The last and final segment will be a half jeep / half trek from Lhasa to Nepal and into northern India where we will meet with some of the oldest traders left in Kalimpong.

All is well and I suppose tea has taken over from the mountains as our guardian.

His generous online postings prompted real-time queries from his young correspondents in Canada: Does yak milk tastes gross? Why is juniper oil good for a safe trip? What is the caterpillar fungus used for? How was the frostbite cured? How did the people in the small villages respond to your technology (computer)? The blog compliments his recently published adventure-travel book, The Ancient Tea Horse Road: Travels with the Last of the Himalayan Muleteers.

The book goes into details on who and why Fuchs chose his trekking partners from among the tenacious Kham peoples – Eastern Tibetans – the most experienced mountaineers who could contribute local languages, had a range of trading and other social skills, and would provide good natured company while enduring life-threatening conditions, such as frostbite, bandits, snow-blindness and hunger.

Picking up local guides along the way proved helpful as the team needed to rely on the hospitality of small villages along the way as had the caravans for centuries before them. He relates how truly “civilized” life revolves around sharing of tea with a stranger, even in the underdeveloped, remote places of human existence. At every opportunity, the offering of tea was a universal sign of support for their effort. Fuchs kept a stash of Pu’er in his pocket during the most remote legs of the journey. Breaking off a piece from the brick and adding a bit of hot water immediately demonstrated the sincerity of his intentions.

Whenever possible he sought out meetings with the few venerable remnant tsompos, caravansary leaders, who were pleased to recount stories of their past and to offer routings and cautions about the locations and conditions of the paths. Some legs of the journey were local shortcuts hardly ever used anymore, other were completely covered by chest deep snow.

These men, the least of their breed, would be away from their families on the trail for months at a time in charge of schlepping their employer’s precious cargo with promises of payment backed by nothing more than gentlemen’s agreements. Their tales of competition for right-of-way along the single lane paths cut deep into the mountain bedrock or of “highway” robbers who would stop at nothing to claim a bit of cargo, are among the last first-hand accounts of a lifestyle long gone.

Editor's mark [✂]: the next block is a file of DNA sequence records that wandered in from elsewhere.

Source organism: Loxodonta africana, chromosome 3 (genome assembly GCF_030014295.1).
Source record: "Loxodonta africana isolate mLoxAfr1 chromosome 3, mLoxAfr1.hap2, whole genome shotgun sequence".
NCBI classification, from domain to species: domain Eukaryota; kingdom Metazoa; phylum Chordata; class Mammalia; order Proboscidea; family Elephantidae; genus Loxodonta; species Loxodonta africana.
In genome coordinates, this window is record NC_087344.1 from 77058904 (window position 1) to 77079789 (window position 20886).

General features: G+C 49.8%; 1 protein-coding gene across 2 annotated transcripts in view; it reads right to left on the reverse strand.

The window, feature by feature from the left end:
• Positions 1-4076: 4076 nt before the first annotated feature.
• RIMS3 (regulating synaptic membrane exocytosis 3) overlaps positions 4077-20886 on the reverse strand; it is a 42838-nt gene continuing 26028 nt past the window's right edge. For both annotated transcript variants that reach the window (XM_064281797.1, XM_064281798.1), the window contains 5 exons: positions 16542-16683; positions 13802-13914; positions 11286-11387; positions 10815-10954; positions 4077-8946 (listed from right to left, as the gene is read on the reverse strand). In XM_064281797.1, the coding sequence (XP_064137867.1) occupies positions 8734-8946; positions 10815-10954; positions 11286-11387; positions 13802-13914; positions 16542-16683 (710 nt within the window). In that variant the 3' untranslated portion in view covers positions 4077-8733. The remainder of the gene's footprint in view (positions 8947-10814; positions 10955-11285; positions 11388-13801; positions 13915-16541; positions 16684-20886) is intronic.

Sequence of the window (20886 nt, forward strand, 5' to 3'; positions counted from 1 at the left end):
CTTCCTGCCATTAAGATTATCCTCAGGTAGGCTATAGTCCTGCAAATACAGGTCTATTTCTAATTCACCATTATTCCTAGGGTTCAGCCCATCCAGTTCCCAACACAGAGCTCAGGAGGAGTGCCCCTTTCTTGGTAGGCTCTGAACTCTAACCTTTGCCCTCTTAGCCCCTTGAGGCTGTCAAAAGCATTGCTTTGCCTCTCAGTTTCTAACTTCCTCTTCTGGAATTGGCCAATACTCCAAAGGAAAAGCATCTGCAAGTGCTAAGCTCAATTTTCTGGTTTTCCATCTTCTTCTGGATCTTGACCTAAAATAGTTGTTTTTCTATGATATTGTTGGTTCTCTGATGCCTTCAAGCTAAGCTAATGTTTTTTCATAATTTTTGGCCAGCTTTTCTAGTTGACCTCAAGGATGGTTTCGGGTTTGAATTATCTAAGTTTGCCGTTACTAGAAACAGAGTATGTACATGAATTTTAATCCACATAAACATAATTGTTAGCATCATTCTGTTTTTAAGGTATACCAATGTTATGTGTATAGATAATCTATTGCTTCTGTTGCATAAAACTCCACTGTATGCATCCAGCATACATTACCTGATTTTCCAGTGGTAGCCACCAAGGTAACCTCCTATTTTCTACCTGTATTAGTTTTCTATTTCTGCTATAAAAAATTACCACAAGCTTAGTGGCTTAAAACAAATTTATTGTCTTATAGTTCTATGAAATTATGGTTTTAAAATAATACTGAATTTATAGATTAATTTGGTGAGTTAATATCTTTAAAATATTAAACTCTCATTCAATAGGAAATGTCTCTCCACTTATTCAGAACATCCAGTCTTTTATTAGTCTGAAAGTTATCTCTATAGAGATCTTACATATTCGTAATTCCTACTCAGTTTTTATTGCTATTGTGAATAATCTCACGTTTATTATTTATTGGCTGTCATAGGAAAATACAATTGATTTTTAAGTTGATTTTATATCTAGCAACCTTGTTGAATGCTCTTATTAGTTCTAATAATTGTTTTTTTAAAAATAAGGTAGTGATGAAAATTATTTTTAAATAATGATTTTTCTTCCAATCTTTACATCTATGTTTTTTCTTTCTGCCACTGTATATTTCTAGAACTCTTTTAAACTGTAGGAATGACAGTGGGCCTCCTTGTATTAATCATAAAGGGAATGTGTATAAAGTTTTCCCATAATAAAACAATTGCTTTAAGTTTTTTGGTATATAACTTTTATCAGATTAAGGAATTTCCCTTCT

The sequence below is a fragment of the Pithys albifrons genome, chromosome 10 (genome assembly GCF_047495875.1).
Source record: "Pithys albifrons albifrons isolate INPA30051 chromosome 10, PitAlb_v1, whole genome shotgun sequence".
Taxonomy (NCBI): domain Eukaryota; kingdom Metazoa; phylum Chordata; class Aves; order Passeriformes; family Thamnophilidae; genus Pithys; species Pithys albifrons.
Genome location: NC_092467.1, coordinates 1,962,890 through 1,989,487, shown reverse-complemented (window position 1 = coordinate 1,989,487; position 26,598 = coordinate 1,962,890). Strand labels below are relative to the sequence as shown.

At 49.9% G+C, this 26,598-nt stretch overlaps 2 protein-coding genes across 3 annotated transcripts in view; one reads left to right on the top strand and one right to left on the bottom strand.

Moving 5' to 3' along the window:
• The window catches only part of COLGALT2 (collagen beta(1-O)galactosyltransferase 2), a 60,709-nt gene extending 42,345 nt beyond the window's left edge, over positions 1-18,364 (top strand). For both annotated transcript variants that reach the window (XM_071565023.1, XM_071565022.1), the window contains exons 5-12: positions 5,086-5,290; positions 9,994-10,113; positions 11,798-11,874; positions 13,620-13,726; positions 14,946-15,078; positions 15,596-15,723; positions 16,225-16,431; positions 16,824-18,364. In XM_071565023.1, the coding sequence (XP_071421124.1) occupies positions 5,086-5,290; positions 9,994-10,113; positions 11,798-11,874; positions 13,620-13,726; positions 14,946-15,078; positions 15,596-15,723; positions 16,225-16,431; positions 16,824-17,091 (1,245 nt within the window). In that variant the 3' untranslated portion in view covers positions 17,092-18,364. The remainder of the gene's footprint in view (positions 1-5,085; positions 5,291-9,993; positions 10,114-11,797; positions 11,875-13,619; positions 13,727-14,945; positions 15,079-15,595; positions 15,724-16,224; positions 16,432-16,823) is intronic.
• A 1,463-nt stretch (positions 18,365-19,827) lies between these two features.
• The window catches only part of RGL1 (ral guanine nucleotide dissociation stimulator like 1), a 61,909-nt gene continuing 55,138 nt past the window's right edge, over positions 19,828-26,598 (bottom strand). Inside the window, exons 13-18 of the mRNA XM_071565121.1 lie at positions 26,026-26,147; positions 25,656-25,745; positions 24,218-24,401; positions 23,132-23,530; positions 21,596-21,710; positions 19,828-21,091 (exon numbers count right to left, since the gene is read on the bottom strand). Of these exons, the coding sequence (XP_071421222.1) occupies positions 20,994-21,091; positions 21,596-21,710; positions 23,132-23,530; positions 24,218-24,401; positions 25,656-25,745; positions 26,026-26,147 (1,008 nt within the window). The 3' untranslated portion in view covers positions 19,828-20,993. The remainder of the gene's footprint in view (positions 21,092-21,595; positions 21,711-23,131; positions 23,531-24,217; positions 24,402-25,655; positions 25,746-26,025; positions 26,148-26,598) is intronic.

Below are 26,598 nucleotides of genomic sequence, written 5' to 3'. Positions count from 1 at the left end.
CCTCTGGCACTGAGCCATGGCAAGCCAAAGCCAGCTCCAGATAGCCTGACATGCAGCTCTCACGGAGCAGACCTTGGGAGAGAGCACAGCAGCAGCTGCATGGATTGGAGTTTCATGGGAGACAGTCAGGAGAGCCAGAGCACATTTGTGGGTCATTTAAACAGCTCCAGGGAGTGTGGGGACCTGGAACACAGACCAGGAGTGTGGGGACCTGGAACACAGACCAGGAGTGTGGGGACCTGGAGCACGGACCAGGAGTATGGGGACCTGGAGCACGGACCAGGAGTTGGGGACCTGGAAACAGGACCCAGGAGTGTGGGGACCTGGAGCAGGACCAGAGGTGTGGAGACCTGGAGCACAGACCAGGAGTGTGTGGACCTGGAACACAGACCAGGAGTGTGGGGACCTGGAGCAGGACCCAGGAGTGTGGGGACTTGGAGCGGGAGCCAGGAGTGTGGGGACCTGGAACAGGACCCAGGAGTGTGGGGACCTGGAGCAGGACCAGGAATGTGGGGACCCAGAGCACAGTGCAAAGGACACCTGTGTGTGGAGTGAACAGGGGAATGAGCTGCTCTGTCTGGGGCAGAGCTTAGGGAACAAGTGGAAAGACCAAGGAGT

What information about the horses is lacking in The Ancient Tea Horse Road: Travels with the Last of the Himalayan Muleteers, it more than makes up for in discussion about tea. Fuchs’ knowledge of camellia sinensis is extensive and technical, yet his writing provides even the neophyte tea drinker a close understanding of how tea is grown / harvested and the manifold ways it is processed, transported and its relative value among other commodities. His stops in processing plants and ultimately tea shops give the reader a full understanding of what happens to the leaf from the plant to palate. Fuchs' wonderful photographs are unfortunately few in number and poorly reproduced in black / white and color in the book.

[A wonderful visual companion is Delamu[2], (Tibetan for “Peaceful Angel”) a documentary film by Chinese director Tian Zhuangzhuang.  It is very short on dialogue, and long on self-narrated cameo portraits by some of the people who live in the villages en route and gorgeous scenery along the Nijiang River Valley. It shows the love that the lados had for their mules (the film title is the name of one of the four-legged family members), the treacherous pathways and the need for extraordinary cooperation to make the route productive for all.]

As the ultimate tea tourist, Fuchs is sensitive about how tea has sustained cultures and the people in along the “Road”. Yang Fuquan, writing in the 2004 Newsletter of the Silk Road Foundation, concurs, noting “the road also served as a significant corridor for migration as well as a channel for cultural communication among the ethnic groups in western China ... beyond this it was a bridge for international cultural and economic exchange between China and India.”[3]

What’s next for the Tea Horse Road? According to “New Highways Revitalize Ancient Tea Horse Roads”[4], an online article by Jason Rush for the Asian Development Bank, “A new highway is connecting isolated rural communities with modern commercial corridors, and fostering new economic links that carry with them the potential to bring the people along the highway a new level of prosperity.”